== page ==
Thursday, May 10, 2012

Pattaya Thailand Trip, Million Year Stone Park, a MUST SEE

With Don and I good to go on our Thai drivers licenses it was time to do our first expedition with our 7 person group from the Philippines. We consisted of three couples along with my stepdaughter, Janine, her being the proverbial odd-girl-out; better yet, our 7th wheel so to speak.

Last thing first, concerning that initial trip with the entire group—our day trip that day turned out to be amazing, a fantastic way to officially kick off our Pattaya visit. Once again Don's choice of venue was right on the mark. He took us to a theme park (and zoo) out on the outskirts of Pattaya called “The Million Years Stone Park.” That foray took up most of the entire day with every second being absolutely glorious. If you are going to visit Pattaya then “The Stone Park” is a must see.

But getting there was not so easy. In fact, for us, it was a bit of a Keystone Cops operation. We were on three scooters, two to a bike. Don with my stepdaughter led the way of course since he was the only one who knew how to get there, mostly. He ended up making a wrong turn that caused us to loop around in a giant circle, but that was but a minor issue all told. I doubt if his wrong turn caused us any more than an extra 15 minutes on the road. During all that scootering, initially I followed directly behind him with my wife seated behind me, followed by the third couple, Al and Cynthia.

Al, a 65 year old Vietnam era veteran, served near Pattaya during the Vietnam War a few miles down the coast at U-tapao Royal Thai Air Base. He doesn’t drive anymore, so his wife drove the two of them around with him tucked in behind her. I really don’t know how she managed it with him so much heavier, but she mostly did okay, that is until my right forearm and wrist went into spasms and I lost the ability to turn the accelerator. With my physical problem slowing me down considerably, Cynthia, afraid of losing sight of Don, sped around me while I did my best to follow.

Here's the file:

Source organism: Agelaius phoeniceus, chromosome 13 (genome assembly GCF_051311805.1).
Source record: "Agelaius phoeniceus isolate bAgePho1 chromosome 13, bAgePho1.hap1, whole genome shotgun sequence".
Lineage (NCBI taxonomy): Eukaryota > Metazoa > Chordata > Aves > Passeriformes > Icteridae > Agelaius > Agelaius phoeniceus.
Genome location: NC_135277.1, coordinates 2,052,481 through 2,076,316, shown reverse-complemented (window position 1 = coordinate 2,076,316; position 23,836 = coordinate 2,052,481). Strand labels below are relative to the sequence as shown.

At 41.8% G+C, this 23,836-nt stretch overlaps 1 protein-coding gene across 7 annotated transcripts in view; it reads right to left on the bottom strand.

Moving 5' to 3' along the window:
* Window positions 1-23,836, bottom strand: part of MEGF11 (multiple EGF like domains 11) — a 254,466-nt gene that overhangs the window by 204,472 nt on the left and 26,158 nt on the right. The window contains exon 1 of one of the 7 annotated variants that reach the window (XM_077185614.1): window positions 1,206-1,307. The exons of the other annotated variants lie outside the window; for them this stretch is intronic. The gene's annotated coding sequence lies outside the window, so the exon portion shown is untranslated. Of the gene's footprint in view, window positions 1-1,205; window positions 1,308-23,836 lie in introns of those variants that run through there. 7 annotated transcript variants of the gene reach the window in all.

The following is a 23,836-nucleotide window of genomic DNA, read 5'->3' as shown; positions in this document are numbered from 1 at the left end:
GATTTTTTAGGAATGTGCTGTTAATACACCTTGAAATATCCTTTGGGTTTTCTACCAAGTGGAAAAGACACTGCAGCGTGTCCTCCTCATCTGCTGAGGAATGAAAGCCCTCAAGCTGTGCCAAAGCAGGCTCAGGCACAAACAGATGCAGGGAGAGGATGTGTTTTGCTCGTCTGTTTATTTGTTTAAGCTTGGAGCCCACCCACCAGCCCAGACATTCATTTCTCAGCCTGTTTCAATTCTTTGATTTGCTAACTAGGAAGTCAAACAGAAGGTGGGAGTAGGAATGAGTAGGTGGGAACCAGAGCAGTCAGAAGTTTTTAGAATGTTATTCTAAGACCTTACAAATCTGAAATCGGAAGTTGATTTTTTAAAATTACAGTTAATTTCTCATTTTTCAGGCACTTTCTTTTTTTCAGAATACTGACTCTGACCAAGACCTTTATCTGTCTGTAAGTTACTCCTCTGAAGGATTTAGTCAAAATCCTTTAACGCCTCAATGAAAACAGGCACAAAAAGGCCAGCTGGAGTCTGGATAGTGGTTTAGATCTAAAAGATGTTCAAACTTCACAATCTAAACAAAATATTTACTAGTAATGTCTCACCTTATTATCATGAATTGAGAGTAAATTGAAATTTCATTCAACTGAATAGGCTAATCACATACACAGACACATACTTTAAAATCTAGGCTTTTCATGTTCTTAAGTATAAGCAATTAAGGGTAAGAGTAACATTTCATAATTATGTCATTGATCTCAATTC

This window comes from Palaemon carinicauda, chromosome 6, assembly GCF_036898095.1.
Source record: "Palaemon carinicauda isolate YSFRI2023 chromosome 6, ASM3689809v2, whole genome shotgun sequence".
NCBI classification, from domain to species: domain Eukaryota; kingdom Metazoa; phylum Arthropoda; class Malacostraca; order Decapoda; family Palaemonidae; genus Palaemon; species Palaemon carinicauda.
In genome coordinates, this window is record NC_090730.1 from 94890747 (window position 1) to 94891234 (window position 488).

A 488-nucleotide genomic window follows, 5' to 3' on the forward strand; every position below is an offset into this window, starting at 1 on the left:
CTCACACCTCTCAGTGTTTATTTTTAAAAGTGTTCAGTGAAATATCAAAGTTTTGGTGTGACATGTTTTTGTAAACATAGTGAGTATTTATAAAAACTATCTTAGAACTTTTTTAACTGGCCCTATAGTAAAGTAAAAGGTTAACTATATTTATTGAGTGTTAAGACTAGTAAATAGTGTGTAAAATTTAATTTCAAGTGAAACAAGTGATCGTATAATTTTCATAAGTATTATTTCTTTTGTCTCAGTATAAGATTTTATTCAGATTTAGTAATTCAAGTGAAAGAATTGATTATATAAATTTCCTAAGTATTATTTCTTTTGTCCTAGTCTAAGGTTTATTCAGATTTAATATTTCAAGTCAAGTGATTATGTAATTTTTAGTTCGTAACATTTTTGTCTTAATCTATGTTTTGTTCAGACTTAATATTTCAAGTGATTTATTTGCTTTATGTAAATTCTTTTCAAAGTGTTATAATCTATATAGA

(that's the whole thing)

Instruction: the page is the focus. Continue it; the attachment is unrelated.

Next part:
Unfortunately, Cynthia lost sight of Don. She mistakenly ended up following another scooter into a gated subdivision with me right behind her. I knew something was wrong right away, knowing that Don would never take us that way. Luckily, by the time we got back out to the main road, Don had turned around looking for us. Right as we exited the gate there he was. I got back in behind him, shook much of the stiffness out of my hand and forearm and we made it the rest of the way no problem; although Don then had to go all the way back to the hotel to pick up his girlfriend, Jenny. Of course, he managed that in no time flat since he was able to do his normal bat-out-hell speed, not having to worry about sheparding two weak-ass amateur bikers.

All the logistical fun of getting there aside, the moment we entered The Stone Park we were all absolutely enchanted, no, we were stunned by what we saw around us. Seriously, I have never been in such a large park setting where virtually every direction of sight compels that pictures be taken. There really is no choice; it MUST be done. Do not go to that place without a camera.

Probably most folks who enter The Stone Park end up strolling straight ahead up the wide cobblestone central lane. There are other paths to take but straight ahead is the mesmerizing sight of a fairy lake and waterfall and any normal person is naturally drawn to it. I think aside from its obvious beauty of rock, falling water and greenery, there is something about water in the distance that draws all life forms to it. In our case, it was instinctive, like moths to a flame. No that sounds ominous, so how about like fish to water?